What are long term implications of working with a fake SSN?

Karen writes, "I am in the process of applying for Deferred Action. I am currently using a fake Social Security number that I made up to work at a small retail store.  I had to do what I had to do like many other immigrants. My question is, will USCIS find out that I was or am employed under a false Social Security number?"

USCIS using Don't Ask Don't Tell for using false papers to work:  First of all, USCIS does not require you to list a SSN that was not issued to you.  So right now, even for you, there will be no problem getting approved as long as you meet all the requirements and provide a completed application with all the evidence.

US Government has the means and technology to catch identity theft:  The second issue that you raise is whether the US government can find out what you did at a later stage.  As you are well aware, depending on the specifics of each case, using a false SSN and working without authorization in the US are both serious federal crimes and can often result in denial of immigration benefits (even retroactively), like adjustment of status and naturalization.  Obviously a lot depends on what your employer did with your information.  If they followed the law and provided that information to government agencies then that information has propagated through various databases and will probably stay there forever.  Also, if you filed taxes with that number using your real name and address, you have created a huge paper trail in the system.  In any case, with technologies available today, it is safe to assume that the government can find out almost everything about us if it wants to, often with just a few clicks.  And finally, by law you are required to tell the truth and admit to disclosing how you had income and what you did.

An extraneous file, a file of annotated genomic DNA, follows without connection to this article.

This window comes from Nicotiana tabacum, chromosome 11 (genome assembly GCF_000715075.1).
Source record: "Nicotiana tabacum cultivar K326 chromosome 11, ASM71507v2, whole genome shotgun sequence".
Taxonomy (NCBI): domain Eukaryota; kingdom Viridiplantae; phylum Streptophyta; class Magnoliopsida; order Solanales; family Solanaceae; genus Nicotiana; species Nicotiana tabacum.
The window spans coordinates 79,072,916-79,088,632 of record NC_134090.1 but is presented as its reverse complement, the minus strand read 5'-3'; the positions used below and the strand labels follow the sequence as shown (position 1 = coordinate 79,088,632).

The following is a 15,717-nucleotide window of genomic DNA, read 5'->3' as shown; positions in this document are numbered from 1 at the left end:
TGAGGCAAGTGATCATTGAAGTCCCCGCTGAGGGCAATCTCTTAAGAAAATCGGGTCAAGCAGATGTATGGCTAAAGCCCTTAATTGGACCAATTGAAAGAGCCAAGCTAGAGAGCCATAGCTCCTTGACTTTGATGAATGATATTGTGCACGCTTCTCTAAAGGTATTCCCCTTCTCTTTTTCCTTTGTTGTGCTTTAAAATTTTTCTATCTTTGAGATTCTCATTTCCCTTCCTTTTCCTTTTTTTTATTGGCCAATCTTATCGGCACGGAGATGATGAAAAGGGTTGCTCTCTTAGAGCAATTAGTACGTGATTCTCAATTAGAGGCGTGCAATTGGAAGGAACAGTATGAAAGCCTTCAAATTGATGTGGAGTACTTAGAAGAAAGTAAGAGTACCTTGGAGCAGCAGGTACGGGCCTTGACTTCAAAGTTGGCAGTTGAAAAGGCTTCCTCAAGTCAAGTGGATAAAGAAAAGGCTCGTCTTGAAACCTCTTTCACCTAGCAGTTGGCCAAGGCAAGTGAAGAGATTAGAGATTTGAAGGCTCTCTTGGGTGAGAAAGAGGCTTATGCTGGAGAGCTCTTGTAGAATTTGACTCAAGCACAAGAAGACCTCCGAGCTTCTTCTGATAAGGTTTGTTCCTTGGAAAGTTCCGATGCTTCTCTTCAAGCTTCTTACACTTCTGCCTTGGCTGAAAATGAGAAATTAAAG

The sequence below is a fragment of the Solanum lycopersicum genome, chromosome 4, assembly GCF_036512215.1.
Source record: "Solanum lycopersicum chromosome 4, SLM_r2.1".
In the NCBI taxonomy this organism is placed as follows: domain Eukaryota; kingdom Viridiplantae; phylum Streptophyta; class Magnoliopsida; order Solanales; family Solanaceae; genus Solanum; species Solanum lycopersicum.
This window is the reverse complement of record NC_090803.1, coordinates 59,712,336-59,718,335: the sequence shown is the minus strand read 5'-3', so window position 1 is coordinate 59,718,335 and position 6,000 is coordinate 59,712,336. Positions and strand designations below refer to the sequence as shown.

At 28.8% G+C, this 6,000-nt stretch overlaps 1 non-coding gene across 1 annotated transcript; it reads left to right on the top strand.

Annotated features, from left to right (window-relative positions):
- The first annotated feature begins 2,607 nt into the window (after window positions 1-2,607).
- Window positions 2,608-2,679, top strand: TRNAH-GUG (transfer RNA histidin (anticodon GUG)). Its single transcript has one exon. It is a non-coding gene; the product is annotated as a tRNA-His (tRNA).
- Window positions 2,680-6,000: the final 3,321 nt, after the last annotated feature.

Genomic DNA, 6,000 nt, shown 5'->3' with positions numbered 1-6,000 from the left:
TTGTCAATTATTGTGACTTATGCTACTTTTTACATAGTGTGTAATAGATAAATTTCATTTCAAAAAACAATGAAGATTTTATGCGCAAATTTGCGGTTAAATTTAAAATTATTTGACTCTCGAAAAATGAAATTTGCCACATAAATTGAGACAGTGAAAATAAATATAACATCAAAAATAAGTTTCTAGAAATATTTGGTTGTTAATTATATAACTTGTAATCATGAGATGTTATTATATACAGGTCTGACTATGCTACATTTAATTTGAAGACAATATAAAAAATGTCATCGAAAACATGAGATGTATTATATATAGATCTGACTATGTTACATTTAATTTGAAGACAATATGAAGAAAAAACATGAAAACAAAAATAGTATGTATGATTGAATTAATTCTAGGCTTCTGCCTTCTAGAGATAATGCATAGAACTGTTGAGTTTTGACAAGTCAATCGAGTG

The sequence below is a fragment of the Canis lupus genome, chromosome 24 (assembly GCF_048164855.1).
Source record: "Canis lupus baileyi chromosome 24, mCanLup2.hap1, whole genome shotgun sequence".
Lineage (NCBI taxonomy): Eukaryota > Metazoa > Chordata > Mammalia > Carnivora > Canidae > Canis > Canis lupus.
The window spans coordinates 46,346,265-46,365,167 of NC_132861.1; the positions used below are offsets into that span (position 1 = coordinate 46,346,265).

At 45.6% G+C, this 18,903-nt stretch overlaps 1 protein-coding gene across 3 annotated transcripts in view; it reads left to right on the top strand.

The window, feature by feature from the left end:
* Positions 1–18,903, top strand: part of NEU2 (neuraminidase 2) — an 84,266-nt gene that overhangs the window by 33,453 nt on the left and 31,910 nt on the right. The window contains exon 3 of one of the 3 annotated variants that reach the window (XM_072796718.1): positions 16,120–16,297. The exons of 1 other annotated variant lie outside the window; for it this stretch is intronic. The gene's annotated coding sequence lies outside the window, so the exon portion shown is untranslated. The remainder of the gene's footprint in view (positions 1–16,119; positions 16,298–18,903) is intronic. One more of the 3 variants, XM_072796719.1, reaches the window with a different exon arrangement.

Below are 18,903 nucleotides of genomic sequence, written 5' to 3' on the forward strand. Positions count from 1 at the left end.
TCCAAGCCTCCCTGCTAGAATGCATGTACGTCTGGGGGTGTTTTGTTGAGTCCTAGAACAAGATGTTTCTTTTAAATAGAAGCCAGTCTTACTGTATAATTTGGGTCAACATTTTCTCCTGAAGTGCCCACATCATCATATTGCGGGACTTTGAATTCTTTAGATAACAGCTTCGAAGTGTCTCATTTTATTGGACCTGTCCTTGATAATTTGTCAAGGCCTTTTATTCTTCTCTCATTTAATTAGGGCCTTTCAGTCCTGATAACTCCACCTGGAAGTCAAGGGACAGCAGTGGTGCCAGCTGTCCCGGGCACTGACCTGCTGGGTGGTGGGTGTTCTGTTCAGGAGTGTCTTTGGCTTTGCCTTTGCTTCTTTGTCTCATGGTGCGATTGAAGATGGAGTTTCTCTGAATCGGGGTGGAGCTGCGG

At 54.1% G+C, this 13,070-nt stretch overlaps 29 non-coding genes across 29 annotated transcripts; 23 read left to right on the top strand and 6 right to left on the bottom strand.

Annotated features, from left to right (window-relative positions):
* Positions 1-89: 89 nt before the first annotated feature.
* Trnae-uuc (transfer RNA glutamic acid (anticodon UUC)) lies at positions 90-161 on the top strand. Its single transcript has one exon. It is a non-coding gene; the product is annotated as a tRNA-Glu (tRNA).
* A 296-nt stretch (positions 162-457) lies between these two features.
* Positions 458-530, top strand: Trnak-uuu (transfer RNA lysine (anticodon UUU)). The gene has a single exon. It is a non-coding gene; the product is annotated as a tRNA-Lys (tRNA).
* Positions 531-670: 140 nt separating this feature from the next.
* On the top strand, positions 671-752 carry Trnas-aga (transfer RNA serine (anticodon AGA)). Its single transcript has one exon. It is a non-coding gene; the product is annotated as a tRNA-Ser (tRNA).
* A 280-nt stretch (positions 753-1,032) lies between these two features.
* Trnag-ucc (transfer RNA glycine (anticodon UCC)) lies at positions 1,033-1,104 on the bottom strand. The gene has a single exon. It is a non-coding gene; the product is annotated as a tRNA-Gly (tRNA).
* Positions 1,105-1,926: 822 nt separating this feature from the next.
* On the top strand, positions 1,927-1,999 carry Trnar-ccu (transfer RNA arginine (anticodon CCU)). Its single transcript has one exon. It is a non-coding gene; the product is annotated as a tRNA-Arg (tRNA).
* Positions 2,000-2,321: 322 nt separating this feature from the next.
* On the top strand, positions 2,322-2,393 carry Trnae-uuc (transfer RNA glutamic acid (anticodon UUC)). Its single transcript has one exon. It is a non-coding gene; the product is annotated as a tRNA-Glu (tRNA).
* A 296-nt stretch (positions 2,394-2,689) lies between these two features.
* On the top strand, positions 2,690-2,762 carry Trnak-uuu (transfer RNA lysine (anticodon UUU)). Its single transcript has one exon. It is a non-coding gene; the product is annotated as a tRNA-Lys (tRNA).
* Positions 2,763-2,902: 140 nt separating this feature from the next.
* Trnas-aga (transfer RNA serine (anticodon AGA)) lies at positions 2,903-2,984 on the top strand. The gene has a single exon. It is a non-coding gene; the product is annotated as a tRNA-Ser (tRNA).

No guidance on negative implications of working without authorization:  At this time the US Government has only announced that using a false SSN is not a barrier to deferral of deportation but it is not an immunity from future prosecution and/or denial of adjustment of status under DREAM Act or after marriage to a US citizen (good moral conduct is a very important condition for naturalization and this may pose problems if you were to ever consider becoming a US citizen).  Having said that, Congress may write laws in the future in such a way that this can be forgiven because so many illegal immigrants are doing it, but at this point no one knows what will happen.